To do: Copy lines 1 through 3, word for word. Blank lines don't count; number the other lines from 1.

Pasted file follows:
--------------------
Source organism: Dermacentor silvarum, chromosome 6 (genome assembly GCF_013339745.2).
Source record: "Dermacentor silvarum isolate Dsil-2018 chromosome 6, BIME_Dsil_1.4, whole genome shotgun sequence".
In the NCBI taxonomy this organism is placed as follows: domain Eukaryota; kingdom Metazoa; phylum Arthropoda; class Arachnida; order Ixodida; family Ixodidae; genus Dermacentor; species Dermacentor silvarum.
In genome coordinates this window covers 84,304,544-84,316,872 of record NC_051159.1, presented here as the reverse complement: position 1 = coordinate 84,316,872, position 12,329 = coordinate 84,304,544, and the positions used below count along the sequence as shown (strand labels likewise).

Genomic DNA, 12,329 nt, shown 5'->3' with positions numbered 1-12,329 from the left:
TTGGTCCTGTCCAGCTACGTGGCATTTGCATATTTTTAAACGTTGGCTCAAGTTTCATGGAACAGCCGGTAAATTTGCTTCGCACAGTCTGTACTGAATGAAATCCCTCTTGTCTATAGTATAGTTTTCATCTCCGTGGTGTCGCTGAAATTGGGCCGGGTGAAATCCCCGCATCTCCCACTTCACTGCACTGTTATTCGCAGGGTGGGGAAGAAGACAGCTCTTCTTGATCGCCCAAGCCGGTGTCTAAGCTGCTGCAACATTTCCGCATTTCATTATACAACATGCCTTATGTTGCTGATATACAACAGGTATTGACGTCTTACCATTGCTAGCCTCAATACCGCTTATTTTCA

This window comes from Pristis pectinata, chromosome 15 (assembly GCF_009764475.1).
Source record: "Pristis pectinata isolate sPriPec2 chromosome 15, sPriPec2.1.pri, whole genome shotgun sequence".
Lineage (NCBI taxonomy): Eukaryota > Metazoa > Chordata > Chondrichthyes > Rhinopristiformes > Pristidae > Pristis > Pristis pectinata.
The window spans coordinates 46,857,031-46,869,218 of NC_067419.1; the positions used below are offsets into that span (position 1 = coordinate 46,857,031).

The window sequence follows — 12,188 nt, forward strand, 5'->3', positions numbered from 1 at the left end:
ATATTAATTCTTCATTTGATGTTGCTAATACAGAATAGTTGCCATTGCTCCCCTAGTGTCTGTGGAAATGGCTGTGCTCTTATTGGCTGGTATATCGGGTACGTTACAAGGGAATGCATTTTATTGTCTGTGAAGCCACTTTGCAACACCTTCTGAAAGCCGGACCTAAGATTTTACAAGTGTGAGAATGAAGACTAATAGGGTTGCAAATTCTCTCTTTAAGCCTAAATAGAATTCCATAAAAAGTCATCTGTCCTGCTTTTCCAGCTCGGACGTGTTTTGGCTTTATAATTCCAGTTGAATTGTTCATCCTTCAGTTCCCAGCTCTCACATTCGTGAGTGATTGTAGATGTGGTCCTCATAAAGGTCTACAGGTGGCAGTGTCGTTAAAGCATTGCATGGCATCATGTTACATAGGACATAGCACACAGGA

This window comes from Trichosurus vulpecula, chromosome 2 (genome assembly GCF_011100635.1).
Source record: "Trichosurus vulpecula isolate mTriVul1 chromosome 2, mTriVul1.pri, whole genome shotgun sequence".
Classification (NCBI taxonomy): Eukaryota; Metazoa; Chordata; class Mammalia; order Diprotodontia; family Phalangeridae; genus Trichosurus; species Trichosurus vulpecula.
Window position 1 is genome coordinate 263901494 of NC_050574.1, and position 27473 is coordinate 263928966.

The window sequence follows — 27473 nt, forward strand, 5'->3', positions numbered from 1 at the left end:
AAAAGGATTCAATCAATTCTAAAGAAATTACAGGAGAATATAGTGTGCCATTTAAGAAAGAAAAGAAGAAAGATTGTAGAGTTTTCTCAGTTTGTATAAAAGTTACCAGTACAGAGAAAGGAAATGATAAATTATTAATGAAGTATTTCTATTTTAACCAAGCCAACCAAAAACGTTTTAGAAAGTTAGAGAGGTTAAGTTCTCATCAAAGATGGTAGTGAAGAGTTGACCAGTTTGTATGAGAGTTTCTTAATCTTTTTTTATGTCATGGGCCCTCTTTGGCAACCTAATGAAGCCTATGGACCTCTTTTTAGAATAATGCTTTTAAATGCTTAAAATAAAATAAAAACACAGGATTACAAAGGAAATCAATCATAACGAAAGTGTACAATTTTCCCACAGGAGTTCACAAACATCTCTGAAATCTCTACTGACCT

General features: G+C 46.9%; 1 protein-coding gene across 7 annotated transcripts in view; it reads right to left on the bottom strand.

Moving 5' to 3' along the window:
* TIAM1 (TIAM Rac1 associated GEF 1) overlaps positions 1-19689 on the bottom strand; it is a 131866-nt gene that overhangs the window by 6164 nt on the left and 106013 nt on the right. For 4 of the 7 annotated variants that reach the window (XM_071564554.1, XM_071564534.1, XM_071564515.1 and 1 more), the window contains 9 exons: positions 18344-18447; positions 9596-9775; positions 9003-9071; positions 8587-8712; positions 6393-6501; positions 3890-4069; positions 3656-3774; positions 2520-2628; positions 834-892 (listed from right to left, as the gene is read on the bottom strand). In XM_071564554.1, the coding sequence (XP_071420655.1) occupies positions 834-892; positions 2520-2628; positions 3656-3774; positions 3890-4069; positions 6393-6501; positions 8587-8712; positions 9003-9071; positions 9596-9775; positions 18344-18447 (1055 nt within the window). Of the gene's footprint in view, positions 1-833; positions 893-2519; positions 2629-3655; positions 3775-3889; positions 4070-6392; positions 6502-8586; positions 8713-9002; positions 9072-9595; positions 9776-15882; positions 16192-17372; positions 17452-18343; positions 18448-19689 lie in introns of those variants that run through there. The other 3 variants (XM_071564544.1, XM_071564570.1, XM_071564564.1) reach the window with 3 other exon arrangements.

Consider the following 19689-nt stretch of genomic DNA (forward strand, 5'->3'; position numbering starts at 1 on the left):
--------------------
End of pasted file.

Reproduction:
Source organism: Dermacentor silvarum, chromosome 6 (genome assembly GCF_013339745.2).
Source record: "Dermacentor silvarum isolate Dsil-2018 chromosome 6, BIME_Dsil_1.4, whole genome shotgun sequence".
In the NCBI taxonomy this organism is placed as follows: domain Eukaryota; kingdom Metazoa; phylum Arthropoda; class Arachnida; order Ixodida; family Ixodidae; genus Dermacentor; species Dermacentor silvarum.